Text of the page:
Somalia has been suffering a civil war for 20 years, and millions of displaced people have fled the conflict. Since 2007, SOLIDARITÉS INTERNATIONAL has been bringing humanitarian assistance with the European Union in South Somalia: access to safe water, sanitation, and hygiene and food security are our main activities. The latest project for the year 2015/2016 supports IDPs and also host communities and helps them reach better living conditions.
An unstable situation
Somalia is suffering a protracted internal conflict but also chronic natural disasters, displacing 1.1 million people (UNHCR 2015). Situation in South Somalia in particular is highly unpredictable. Humanitarian actors can have some difficulties to respond to all needs in this restricted access area.
Millions of IDPs and refugees in need
In January 2016, our teams conducted an assessment in Lower Juba. It came out that access to clean drinking water and proper sanitation as very low. Levels of food security were high with 20.7% of 6-9 months children were in a critical nutrition situation.In Afmadow district, 75% of households do not have acceptable food consumption score levels. In this district, there are also a lot of water shortages because of low ground water due to high salinity levels, and water structures with limited harnessing capacity. One third of the population has no access to clean drinking water and half have access to less than 15 litres of water per day. Nearly half of them (45%) have to walk more than 2 hours to access a well.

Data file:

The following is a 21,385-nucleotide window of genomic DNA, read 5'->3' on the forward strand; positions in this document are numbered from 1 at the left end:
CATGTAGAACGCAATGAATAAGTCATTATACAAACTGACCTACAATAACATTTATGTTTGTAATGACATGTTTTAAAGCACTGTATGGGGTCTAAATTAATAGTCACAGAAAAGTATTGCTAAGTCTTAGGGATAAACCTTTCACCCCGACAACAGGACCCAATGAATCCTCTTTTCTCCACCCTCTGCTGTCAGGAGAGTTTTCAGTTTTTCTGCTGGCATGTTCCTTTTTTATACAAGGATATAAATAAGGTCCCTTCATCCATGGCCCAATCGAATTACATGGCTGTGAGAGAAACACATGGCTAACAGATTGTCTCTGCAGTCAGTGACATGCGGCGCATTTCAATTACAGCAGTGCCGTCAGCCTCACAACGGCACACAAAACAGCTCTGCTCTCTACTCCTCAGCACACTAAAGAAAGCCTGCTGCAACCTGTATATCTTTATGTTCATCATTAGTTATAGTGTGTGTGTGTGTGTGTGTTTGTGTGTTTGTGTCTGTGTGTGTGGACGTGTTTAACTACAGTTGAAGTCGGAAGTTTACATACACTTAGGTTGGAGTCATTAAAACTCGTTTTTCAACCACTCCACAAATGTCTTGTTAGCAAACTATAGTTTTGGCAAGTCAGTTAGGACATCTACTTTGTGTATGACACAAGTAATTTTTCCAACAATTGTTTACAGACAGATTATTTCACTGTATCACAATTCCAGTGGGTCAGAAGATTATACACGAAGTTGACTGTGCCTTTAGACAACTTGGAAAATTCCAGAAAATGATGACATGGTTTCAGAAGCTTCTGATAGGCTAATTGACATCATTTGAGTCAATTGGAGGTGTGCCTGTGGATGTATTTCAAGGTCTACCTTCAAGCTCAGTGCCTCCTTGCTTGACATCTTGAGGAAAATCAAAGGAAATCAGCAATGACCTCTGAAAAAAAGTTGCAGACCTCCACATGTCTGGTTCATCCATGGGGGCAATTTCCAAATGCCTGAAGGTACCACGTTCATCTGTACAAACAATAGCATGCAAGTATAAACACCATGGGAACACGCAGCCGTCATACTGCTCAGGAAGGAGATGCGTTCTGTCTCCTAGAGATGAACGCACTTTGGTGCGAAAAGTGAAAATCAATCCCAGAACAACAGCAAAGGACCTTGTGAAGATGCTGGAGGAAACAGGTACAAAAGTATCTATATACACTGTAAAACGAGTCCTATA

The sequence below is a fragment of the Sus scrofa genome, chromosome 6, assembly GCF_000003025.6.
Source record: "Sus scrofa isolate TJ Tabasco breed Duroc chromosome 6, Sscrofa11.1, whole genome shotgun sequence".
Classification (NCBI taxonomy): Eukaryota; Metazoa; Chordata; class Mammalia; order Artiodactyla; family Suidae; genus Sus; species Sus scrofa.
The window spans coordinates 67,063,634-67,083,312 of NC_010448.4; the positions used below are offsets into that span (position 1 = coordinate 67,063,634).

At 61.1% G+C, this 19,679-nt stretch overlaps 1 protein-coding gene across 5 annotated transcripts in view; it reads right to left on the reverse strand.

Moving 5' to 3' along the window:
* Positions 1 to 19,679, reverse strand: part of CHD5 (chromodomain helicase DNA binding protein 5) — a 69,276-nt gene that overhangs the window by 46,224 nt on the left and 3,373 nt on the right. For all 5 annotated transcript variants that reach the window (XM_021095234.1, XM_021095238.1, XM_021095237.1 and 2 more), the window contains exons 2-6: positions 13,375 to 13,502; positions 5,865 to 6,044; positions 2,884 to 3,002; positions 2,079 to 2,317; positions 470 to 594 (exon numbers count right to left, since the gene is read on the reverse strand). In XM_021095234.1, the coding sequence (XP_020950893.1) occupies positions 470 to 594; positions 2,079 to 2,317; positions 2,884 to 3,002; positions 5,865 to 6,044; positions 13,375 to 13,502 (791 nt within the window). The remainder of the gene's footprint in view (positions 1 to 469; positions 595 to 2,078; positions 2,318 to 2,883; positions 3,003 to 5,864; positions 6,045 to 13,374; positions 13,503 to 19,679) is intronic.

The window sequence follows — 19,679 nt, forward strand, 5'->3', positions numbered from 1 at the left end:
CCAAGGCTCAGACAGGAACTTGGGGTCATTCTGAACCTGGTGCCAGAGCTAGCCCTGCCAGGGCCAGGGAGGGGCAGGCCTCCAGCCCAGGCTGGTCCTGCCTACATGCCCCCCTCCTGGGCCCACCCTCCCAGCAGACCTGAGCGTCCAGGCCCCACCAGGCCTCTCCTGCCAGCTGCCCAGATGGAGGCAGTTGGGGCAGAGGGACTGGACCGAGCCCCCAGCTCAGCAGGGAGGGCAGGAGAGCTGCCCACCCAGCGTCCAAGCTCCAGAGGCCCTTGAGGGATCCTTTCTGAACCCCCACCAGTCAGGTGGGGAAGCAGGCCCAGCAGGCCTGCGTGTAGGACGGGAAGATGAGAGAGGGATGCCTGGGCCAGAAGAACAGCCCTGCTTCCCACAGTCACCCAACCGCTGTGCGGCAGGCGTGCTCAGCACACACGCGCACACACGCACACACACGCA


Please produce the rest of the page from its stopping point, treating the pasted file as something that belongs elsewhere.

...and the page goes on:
This district is one of the most important IDP and refugee transit routes in Somalia. IDPs have very low access to resources and basic services including water and healthcare. Furthermore, these IDPs have no income, no land, and no opportunities to develop positive livelihood strategies.
Host communities also in need
This project is also helping host communities, both rural and urban poor. Rural populations are pastoralists and agro-pastoralists with water access problems. Their only solution has been to move far away to find water and pasture for their herds. During this transhumance, women and children are left behind to take care of milking herds, which can’t travel far to get water. Households are sharing water with them, but animals still struggle to produce milk. Without milk and without safe water, these populations develop severe acute malnutrition. Urban people, however, are mostly former pastoralists who have lost their livestock and have settled in urban centres, to find new opportunities as a means of survival.
Helping people to find new opportunities
With the support of the European Union, SOLIDARITÉS INTERNATIONAL teams have targeted the most vulnerable people among IDPs and host communities, with lifesaving food and water assistance to people affected by conflict and natural hazards. Efforts are put into building resilience of targeted populations by supporting permanent water infrastructures and promoting sustainable livelihood practices. This project is led with an integrated approach, where communities are in the centre of the activities.
Photos : © SOLIDARITÉS INTERNATIONAL
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